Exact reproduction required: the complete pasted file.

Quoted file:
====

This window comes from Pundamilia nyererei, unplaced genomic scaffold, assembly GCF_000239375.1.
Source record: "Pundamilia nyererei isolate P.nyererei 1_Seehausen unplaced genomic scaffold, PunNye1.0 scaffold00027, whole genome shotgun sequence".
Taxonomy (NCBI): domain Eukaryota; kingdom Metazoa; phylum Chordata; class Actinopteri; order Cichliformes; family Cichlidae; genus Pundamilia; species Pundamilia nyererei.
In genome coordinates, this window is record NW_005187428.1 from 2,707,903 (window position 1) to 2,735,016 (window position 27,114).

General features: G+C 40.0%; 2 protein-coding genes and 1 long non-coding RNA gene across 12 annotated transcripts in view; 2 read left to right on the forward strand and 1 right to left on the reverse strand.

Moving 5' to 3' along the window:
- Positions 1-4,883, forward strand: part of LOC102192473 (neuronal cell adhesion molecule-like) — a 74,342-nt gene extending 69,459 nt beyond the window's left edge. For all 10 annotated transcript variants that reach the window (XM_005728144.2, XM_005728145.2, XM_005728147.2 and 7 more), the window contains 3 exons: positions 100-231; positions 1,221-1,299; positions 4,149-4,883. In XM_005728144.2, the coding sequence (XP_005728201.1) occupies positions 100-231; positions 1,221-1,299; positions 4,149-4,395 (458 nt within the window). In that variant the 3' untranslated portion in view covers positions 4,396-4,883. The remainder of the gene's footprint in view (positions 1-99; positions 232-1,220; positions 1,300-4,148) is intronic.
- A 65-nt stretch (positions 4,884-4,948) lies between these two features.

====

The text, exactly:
This window comes from Pundamilia nyererei, unplaced genomic scaffold, assembly GCF_000239375.1.
Source record: "Pundamilia nyererei isolate P.nyererei 1_Seehausen unplaced genomic scaffold, PunNye1.0 scaffold00027, whole genome shotgun sequence".
Taxonomy (NCBI): domain Eukaryota; kingdom Metazoa; phylum Chordata; class Actinopteri; order Cichliformes; family Cichlidae; genus Pundamilia; species Pundamilia nyererei.
In genome coordinates, this window is record NW_005187428.1 from 2,707,903 (window position 1) to 2,735,016 (window position 27,114).

General features: G+C 40.0%; 2 protein-coding genes and 1 long non-coding RNA gene across 12 annotated transcripts in view; 2 read left to right on the forward strand and 1 right to left on the reverse strand.

Moving 5' to 3' along the window:
- Positions 1-4,883, forward strand: part of LOC102192473 (neuronal cell adhesion molecule-like) — a 74,342-nt gene extending 69,459 nt beyond the window's left edge. For all 10 annotated transcript variants that reach the window (XM_005728144.2, XM_005728145.2, XM_005728147.2 and 7 more), the window contains 3 exons: positions 100-231; positions 1,221-1,299; positions 4,149-4,883. In XM_005728144.2, the coding sequence (XP_005728201.1) occupies positions 100-231; positions 1,221-1,299; positions 4,149-4,395 (458 nt within the window). In that variant the 3' untranslated portion in view covers positions 4,396-4,883. The remainder of the gene's footprint in view (positions 1-99; positions 232-1,220; positions 1,300-4,148) is intronic.
- A 65-nt stretch (positions 4,884-4,948) lies between these two features.